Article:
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A Comprehensive Guide to Olympic Barbell Dimensions

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With the increased popularity of functional fitness and the weightlifting fan base growing, more health and fitness enthusiasts are getting into Olympic lifting.

If you’re looking to set up a home gym or add to your current collection, you might be wondering if Olympic bar dimensions differ from a standard barbell. The answer is yes, they do.

If you want to compete, you need to practice using Olympic-approved barbells and plates. Even if you don’t, you can’t beat the quality of an Olympic barbell.

Olympic lifting is tightly regulated, with both the barbells and weight plates conforming to specific standards set out by the main governing organization – International Weightlifting Federation.

In this guide, I’ll go through the different dimensions and specifications.

What are Olympic Barbell dimensions? Certified Olympic bar dimensions differ according to gender. Female bar weigh – 15 kg, measure – 2.01 m long, have a 25 mm shaft diameter, male bar, respectively, weigh – 20 kg, 2.2 m long, have a 28 mm shaft. Both bars have 2-inch loadable sleeves.

Olympic barbell dimensions

Olympic Barbell Dimensions and Weight

To use an Olympic barbell for competition, it has to be certified by the governing body responsible. Olympic barbells differ in weight and dimensions compared to standard barbells. They are typically stronger, heavier, and can handle much larger weight capacities. They also have thicker loadable sleeves and are made from a higher-quality material.

The history of Oly bar is related to the development of weightlifting as a celebrated and recognized sport. The transformation of the bar`s dimensions has been profoundly influenced by the standards of weightlifting competitions.

With the inception of the IWF (International Weightlifting Federation) in 1905, the need for uniformity and standardization became apparent. By the middle of the 20-th century, a classic Olympic bar was introduced, featuring a length of 220 cm and a weight of 20 kg for men and way later on, closer to 2000 the women’s version (slightly shorter and lighter) was introduced as well.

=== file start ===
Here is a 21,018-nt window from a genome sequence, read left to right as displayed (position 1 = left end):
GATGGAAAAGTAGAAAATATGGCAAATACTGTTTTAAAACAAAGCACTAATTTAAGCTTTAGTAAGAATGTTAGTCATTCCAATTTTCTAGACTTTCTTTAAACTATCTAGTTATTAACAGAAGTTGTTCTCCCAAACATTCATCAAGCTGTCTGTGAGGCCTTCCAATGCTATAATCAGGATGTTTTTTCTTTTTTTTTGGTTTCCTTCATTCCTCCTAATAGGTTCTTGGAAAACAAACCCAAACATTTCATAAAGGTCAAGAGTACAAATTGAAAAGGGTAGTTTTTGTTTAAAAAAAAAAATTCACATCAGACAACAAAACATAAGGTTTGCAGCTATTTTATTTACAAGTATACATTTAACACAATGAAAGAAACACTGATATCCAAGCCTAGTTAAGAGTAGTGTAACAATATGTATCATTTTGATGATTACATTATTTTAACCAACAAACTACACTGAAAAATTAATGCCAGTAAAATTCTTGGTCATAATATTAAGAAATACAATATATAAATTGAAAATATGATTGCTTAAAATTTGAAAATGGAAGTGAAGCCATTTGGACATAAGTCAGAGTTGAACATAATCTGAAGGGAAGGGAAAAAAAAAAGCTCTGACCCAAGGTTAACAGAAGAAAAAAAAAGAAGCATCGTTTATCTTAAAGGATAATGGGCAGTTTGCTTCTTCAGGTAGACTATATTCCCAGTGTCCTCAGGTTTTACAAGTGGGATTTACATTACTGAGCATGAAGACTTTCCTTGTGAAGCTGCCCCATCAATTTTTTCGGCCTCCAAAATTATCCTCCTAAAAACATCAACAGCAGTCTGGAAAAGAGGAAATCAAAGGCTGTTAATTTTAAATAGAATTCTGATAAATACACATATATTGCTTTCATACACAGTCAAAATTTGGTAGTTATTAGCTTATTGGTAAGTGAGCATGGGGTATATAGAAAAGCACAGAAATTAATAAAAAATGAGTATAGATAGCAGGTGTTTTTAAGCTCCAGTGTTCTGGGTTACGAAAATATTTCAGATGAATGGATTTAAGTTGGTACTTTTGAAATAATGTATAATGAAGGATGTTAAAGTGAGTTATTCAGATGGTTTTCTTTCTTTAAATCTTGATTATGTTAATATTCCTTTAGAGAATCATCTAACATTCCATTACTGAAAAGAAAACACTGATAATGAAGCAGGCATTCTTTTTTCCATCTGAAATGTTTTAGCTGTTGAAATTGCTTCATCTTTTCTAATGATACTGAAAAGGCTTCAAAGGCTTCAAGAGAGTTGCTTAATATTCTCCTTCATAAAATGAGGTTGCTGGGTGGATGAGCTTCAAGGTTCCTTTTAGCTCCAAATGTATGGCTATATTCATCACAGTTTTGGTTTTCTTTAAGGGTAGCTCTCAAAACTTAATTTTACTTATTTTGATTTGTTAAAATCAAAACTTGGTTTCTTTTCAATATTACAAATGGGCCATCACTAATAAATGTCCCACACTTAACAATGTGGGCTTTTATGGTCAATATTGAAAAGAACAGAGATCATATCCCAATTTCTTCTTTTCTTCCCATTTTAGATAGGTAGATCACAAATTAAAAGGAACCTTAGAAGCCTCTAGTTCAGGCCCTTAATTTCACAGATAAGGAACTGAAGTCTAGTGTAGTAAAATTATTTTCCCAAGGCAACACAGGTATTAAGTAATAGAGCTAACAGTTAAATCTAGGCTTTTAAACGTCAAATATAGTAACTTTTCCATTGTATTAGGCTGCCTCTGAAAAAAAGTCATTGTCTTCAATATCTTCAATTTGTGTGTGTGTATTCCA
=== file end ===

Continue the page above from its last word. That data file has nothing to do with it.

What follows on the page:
The design became more intricate over time, integrating revolving sleeves to enhance level of performance and reduce the risk of injury. The diameter of the barbell also evolved, providing a more comfortable and secure grip (25 mm for women and 28 mm for men).

In recent years, the emphasis on improving manufacturing processes and using better quality steel has resulted in highly standardized, refined tool. The modern Olympic barbell is a testament to thу constant evolution of weightlifting as a sport, reflecting the blending of tradition, innovation and scientific advancement.

Let’s look at the dimensions of an Olympic barbell in more detail:

Torokhtiy in red shorts powerlifting outdoors

1. Length

Length refers to the measurement taken from one side of the barbell end to the other end. It can be given in meters, centimeters, or millimeters. For male and female bar length is different: 220 cm and 201 cm respectively. When looking at how long is an Olympic barbell, you can split the measurements into shaft length and sleeve length. 

2. Shaft Length

Commercially available Olympic barbell grip shafts are 151 cm (51.6″) both for men and women. 

3. Sleeve Length

Sleeve length refers to the loadable plate length at either end of the barbell. This determines how many weight plates the Olympic bar can hold. This part of the bar is different: 35 cm for men and 25 cm for women.


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4. Diameter

Diameter is the thickness of the barbell shaft and sleeves. This determines the grip comfort, difficulty level, and type of plates you can use with the bar. When considering how wide is an Olympic barbell, the diameter can be classified into shaft diameter and sleeve diameter.